As we all know, a design pattern that is used frequently in WordPress' DB code is the idea of persisting data for a particular object (blog/post/comment), indexed with a particular name or key.

We see this pattern used in the following standard tables:

  • wp_options
  • wp_commentmeta
  • wp_postmeta

As far as I can tell, the motivation for this design decision was to enable plugin/theme authors to persist data easily (e.g. by using custom fields) without having to modify the database schema. It would seem to me that there are few other advantages to this approach, since it is significantly slower and makes it harder to implement complex queries.

What are the other advantages to this approach, if any?

UPDATE: Reading info on the drawbacks of this approach:

  • I have no idea of database schemas or performance... But, just for the sake of the argument, can you reference your statements? Like in Wikipedia, "citation needed"...
    – brasofilo
    Dec 21, 2012 at 2:20
  • 1
    Options are meant to be key-value pairs, there's nothing wrong there. However in the case of post meta, the answers you linked from stackoverflow are relevant here as well: this is just poor design. Dec 21, 2012 at 4:43
  • Most important failure of WordPress is their database design. Its only useable for hosehold websites. High-performance sites will never use Anti-pattern as database design due to performance issues like BASIC indexing! Jun 9, 2015 at 11:39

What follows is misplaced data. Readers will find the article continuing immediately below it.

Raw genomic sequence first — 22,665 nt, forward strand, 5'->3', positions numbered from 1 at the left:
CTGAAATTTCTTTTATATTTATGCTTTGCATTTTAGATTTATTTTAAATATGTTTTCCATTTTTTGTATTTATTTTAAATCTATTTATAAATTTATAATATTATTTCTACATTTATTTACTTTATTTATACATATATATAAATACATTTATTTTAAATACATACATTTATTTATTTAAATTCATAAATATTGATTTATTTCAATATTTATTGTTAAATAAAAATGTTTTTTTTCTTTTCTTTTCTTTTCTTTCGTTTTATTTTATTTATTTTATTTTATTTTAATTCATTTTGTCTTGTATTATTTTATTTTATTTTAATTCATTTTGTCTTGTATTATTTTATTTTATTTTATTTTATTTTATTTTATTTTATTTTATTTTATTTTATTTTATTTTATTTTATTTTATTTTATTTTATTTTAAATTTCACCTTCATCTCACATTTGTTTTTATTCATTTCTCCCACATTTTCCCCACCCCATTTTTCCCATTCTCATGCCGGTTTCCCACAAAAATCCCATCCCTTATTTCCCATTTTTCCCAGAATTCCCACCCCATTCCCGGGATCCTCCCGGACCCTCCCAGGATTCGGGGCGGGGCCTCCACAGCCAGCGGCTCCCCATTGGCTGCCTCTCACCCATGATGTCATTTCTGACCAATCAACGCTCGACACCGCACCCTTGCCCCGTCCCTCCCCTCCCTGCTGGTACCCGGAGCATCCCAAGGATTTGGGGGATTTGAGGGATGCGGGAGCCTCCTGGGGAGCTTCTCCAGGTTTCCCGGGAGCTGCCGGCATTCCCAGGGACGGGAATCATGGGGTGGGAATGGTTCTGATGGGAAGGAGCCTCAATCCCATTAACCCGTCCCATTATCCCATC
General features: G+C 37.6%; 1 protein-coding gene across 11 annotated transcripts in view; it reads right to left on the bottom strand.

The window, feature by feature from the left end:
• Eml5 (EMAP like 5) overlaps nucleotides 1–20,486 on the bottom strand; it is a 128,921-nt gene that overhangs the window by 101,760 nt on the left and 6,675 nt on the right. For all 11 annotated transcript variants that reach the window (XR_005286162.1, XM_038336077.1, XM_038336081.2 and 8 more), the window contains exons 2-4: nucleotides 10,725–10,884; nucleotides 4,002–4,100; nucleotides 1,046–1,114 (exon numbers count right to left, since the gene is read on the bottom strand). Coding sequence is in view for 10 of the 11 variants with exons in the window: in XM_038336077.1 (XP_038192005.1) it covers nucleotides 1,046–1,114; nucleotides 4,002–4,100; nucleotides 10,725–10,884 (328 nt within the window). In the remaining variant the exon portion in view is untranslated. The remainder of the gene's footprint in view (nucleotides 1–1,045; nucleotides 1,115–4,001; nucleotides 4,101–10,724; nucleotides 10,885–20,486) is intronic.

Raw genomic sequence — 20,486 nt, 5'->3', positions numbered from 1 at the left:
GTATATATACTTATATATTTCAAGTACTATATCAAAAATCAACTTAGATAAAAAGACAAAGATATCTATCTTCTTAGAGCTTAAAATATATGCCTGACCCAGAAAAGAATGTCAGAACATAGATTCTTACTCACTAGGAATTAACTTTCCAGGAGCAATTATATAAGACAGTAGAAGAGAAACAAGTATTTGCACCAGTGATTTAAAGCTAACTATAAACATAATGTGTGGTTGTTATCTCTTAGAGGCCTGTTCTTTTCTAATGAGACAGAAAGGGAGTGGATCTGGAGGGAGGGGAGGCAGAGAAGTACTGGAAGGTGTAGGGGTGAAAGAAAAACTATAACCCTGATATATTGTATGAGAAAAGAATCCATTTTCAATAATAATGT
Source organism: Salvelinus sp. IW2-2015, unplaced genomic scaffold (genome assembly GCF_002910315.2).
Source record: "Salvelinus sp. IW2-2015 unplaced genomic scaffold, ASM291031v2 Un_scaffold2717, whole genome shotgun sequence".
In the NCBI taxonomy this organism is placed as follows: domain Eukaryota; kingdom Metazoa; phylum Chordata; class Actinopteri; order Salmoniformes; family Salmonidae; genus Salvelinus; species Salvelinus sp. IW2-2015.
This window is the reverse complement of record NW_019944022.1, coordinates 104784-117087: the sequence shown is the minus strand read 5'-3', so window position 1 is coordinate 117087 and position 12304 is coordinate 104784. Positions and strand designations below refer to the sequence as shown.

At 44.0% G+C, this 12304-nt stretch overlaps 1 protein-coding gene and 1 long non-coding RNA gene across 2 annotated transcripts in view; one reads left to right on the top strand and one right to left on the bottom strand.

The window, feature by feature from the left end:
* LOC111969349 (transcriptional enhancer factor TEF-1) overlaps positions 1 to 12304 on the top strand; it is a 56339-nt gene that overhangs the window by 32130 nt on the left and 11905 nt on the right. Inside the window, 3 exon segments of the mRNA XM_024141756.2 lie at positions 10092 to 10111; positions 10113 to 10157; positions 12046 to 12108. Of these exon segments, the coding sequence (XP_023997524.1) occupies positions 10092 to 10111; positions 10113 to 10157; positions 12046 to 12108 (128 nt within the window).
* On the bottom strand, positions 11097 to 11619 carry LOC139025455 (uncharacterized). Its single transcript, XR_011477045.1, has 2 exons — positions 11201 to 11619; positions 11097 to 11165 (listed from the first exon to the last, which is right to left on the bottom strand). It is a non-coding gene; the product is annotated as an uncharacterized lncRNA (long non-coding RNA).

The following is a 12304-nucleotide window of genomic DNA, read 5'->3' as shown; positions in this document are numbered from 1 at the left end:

1 Answer 1


The ability to store abstract key-value pairs without modifying the database structure is the reason. Without that, WordPress loses much of its flexibility. I can't speak for others, but the single largest reason why I develop atop WordPress is its flexible nature.

To quote one of your links above,

Usually the reasoning behind doing what you are doing is because the domains need to be "user definable". If that is the case then even I am not going to push you towards creating tables on the fly...

While it's true that it forces queries to be more complex, and a little slower, the benefits far outweigh the costs. But, hey, it's all about what you're doing. Don't use a hammer to bang in a screw. If you still want to use WordPress, but need to run complex queries on steady, structured sets of data, check out Pods.

I hope this helps you out!

  • -1. WP actually loses flexibility, just take a look of all the questions here asking solutions for sorting or searching posts by meta values. Also queries are a lot slower because of all the joins you're forced to perform. You didn't mention any definite benefit of using this pattern. Dec 21, 2012 at 4:50
  • 2
    @OneTrickPony First off, thanks for taking the time to explain the downvote. Second, "just take a look of all the questions here asking solutions for ..." is not an argument; you could insert anything at the end of that sentence ;-). I stand behind my argument that the sole benefit is flexibility. If you wanted to store a new option on your site, or a new field associated with users or posts, and you had to modify the structure of the database, it would get out of hand very quickly. But hey, WP is open source, if you can do better, the community welcomes it! Dec 21, 2012 at 5:05

Your Answer

By clicking “Post Your Answer”, you agree to our terms of service and acknowledge you have read our privacy policy.

Not the answer you're looking for? Browse other questions tagged or ask your own question.